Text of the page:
CATALOG > Air Friction
“It is every bit as cutting edge and futuristic as those albums were (Brian Eno/Robert Fripp). In short, this album was ahead of its time.” - All Music Guide
“Overall, this is a very satisfying album of ambience.” - Ambience Magazine
This release melds computer generated music, pop, world, and ambient influences into a cohesive collection of fourteen pieces, milestones of aural communication. To achieve this unique tapestry of sound, Robert uses analog and digital synthesizers, piano, acoustic and electronic percussion, electric guitar, bass, cello, and flute to create a synthesis of real and imagined timbres. Thompson creates a unique visual imagery with the music.. Conveying the right mood to make each piece create maximum impact on the listener. Robert combines various influences and creates a satisfying blend - driving rhythms, industrial cacophonies, dark ambience - forming pieces that transform and mutate throughout, avoiding the stasis of much ambience. What takes place is a compromise between the ancient and the new, the spiritual and the material. Air Friction is animated music with a fresh improvisatory spirit and a true artistic statement which further defines the ever-changing musical persona of Robert Scott Thompson.
Ambient music fans rejoice! Air Friction is available on CD and what a great release it is! The music is a drifting, meandering collage of synthesized sounds a la Brian Eno which creates a very subtle but always interesting background of beautiful sounds. This release satisfies the major premise of good ambient music in that it can be listened to on a number of different levels — I have listened to this while working and appreciated the serene calm it produced when concentration was necessary. I have also listened to this release as my primary interest and was amazed at the diversity of the 14 tracks contained on this release. This is a stunningly beautiful release and very highly recommended.
— SME, CD Spectrum 1999
Air Friction, from 1995, is subtitled 'collected ambient music' and puts together 14 midlength (5 to 7 minutes long) gentle pieces produced from sythesizers, piano, percussion, guitar, cello, flute and computer. RST wishes the sounds as soothe and nourish, and combine his interests in computer, pop and ambient music. The piano is a strong presence in many of the pieces, providing a direct link to Satie's musique d'ameublement which RST indicates was a guide. However, the melodies sit within a broad field of percussion, vocal tones and synthesizer washes typified in the climax provided by Atmosphere, the final track. We began, however, with The moon and certain angles where high and querulous tones intrude into a deeper drifting meditation. This sets the mood which will continue over the full 73 minutes: a mellow ambience which gently undermines itself to provide a slight (and interesting) uncertainty and unease. Pure vision through the looking glass, for instance, features a pair of melodies (computer generated, which sound like harpsichords (and, I must admit, are almost enoesque) which are played in counterpoint producing some unsettling note sequences. A Baroque-feel continues in Air friction where a 'clarinet' carries the melody over an orchestration of voices and keyboards.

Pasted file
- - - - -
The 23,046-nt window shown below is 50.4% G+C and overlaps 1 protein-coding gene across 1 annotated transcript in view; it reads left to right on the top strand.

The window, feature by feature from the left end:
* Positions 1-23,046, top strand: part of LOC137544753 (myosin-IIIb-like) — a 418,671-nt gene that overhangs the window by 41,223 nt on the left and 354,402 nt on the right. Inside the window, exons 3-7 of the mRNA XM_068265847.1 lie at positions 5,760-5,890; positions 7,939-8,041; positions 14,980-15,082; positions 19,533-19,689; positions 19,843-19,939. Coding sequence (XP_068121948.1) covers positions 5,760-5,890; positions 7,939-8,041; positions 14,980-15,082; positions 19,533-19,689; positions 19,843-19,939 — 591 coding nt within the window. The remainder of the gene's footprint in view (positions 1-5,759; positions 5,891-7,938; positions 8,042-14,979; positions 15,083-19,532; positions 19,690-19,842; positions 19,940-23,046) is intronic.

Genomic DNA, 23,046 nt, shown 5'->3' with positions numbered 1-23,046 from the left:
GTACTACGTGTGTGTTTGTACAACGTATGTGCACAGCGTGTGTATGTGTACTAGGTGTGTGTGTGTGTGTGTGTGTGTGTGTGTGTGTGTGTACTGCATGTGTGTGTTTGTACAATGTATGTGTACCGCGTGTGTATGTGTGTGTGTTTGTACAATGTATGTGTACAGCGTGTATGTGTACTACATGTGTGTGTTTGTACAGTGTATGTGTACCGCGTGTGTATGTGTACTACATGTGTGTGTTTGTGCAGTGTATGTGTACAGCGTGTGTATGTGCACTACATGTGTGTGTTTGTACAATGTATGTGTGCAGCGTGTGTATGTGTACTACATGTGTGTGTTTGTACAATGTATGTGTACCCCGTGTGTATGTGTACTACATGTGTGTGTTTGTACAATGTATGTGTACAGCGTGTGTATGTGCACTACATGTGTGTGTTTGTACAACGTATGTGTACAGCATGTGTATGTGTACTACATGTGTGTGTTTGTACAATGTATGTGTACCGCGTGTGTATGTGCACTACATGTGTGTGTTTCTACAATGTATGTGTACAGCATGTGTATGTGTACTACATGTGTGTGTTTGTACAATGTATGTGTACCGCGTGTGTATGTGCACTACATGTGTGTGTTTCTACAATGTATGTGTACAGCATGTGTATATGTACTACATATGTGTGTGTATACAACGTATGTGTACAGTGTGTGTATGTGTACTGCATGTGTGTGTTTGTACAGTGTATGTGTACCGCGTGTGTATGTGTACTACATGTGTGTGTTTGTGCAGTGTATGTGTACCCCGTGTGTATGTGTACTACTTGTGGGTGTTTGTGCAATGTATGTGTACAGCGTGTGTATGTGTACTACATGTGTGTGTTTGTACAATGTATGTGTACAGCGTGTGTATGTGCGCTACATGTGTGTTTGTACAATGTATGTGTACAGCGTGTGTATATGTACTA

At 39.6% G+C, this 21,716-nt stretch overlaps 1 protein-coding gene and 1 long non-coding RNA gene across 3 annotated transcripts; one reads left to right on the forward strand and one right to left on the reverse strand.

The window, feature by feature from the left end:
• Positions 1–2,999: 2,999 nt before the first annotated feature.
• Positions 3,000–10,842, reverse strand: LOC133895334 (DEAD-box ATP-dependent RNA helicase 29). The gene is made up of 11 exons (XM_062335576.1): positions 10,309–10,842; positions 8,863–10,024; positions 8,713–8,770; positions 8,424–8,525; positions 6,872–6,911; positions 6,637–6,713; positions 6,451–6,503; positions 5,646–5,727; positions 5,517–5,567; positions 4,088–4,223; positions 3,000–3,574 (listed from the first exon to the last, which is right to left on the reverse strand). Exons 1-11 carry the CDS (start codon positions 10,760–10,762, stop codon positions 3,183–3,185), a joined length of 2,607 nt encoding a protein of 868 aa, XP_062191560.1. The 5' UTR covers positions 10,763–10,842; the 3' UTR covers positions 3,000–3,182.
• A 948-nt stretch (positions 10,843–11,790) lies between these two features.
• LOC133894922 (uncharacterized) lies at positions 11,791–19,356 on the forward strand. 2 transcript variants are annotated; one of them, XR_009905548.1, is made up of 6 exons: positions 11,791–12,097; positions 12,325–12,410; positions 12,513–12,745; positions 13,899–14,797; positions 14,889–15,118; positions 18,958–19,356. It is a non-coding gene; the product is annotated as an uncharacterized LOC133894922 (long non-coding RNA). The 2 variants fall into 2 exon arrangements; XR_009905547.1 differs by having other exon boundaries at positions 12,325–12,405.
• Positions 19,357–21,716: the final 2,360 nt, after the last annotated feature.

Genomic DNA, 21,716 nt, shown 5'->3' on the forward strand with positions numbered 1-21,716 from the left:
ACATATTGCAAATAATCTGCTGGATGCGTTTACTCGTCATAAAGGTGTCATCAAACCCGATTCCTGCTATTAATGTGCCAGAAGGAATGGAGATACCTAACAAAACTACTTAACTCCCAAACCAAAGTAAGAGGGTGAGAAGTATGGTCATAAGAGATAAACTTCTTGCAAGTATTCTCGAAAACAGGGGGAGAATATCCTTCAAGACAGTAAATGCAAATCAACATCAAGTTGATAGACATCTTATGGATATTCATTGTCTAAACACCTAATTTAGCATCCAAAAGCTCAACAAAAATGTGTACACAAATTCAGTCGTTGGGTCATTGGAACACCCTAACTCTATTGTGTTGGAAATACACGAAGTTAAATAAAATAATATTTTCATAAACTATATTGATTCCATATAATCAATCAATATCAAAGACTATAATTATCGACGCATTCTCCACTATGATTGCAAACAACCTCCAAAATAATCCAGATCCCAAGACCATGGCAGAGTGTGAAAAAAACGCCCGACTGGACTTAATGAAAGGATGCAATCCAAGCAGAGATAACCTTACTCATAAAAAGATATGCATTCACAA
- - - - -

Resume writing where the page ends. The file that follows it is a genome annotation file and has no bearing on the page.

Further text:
As the disc progresses each track is presented like a jewel which is rotating before us - look in and focus on the different facets - the melody, harmony, rhythm or bass - and be entranced by the sum and its parts. The distant tubular bell clusters in Sky of Albion which punctuate the stately march of melody, subtle layers of percussion in 'The westward way' which also has some wonderful strange high-jittering which enters suddenly towards the end, or the cello winding through the layered voices and mysterious sounds of The shifting of spheres. The Strong Eye is reflected in Essence with odd sorties of sounds (metallic tinkles and computer-distorted flute) disturbing the synthesizer's flow or Ryoan-ji where garbled voices are deep in the mix. Surprisingly a middle eastern chant introduces Antrim then disappears, and Ireland is apparent only in some bodhran notes.
Overall, this is a very satisfying album of ambience - the pieces are sufficiently complex to allow for repeated deep listening, while producing a mood which would satisfy those who want to relax to it (although in some places it is quite melancholic). In addition to the influences of Satie and Eno which I have mentioned, I am also reminded of Bill Nelson's instrumentals - which struck me during A picture of moments (also a Nelsonish title), particularly the vibrating-guitar sound, and I then heard in the earlier tracks (I am thinking of the 'Trial by Intimacy' set and 'Chance Encounters in the Garden of Lights').
— Jeremy Keens, Ambience Magazine, Australia
Robert Scott Thompson's creativity has NO ceiling! Air Friction is a hybrid combination of his computer music, ambient music and pop music sensitivities and sensibilities. He adds an intangible to that mix. He puts his heart and his soul into his work in an effort to create truly humanistic music devoid of egoic trapping. The gentle flow of the minimalism takes listeners toward that goal. Deep listeners will achieve harmony. Deep meditation will result in serenity. Casual listeners will enjoy the delightful sound. This is a winner at all levels!
— Jim Brenholts
- Bill Binkelman
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